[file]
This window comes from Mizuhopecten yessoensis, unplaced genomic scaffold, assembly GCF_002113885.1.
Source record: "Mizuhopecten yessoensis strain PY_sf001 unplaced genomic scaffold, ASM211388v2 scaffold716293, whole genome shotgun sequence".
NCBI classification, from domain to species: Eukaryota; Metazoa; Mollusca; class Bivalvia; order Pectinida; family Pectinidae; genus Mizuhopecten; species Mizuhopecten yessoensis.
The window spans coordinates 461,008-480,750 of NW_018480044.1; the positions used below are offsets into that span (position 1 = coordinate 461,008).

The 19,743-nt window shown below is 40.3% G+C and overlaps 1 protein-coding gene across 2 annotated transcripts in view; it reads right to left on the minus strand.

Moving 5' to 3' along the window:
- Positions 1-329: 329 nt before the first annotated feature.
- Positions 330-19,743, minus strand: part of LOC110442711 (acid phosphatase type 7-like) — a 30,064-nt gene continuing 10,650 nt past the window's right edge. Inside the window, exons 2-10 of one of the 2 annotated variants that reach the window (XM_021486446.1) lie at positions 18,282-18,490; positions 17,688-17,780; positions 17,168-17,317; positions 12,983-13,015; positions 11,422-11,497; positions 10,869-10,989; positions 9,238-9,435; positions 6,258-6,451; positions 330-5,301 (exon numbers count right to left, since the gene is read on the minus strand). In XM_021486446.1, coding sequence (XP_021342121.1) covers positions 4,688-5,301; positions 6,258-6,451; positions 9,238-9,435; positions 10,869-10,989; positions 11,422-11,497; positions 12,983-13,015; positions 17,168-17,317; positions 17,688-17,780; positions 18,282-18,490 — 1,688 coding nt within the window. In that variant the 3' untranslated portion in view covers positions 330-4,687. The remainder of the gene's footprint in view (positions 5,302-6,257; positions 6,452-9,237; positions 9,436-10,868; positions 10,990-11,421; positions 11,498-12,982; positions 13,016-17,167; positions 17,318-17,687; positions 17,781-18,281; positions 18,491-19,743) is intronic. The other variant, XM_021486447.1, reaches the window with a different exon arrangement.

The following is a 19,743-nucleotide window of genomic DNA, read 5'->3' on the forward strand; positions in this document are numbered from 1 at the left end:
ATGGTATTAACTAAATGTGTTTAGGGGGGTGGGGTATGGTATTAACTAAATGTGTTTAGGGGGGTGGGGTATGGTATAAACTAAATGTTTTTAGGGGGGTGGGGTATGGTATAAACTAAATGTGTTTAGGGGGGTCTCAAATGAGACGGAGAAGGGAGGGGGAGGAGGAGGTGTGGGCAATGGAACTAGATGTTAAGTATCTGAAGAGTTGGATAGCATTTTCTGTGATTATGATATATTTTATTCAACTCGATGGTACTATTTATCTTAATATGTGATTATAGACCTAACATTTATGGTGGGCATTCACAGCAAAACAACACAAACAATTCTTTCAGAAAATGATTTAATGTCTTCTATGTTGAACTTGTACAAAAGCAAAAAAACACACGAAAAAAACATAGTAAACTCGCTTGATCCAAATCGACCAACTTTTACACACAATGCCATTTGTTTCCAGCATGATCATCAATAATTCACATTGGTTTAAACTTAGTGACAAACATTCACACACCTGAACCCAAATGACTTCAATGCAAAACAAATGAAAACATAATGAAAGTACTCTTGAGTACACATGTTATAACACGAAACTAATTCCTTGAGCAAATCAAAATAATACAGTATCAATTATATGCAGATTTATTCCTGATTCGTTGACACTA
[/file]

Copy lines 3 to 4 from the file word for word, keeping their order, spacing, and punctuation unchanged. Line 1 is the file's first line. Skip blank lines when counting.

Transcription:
NCBI classification, from domain to species: Eukaryota; Metazoa; Mollusca; class Bivalvia; order Pectinida; family Pectinidae; genus Mizuhopecten; species Mizuhopecten yessoensis.
The window spans coordinates 461,008-480,750 of NW_018480044.1; the positions used below are offsets into that span (position 1 = coordinate 461,008).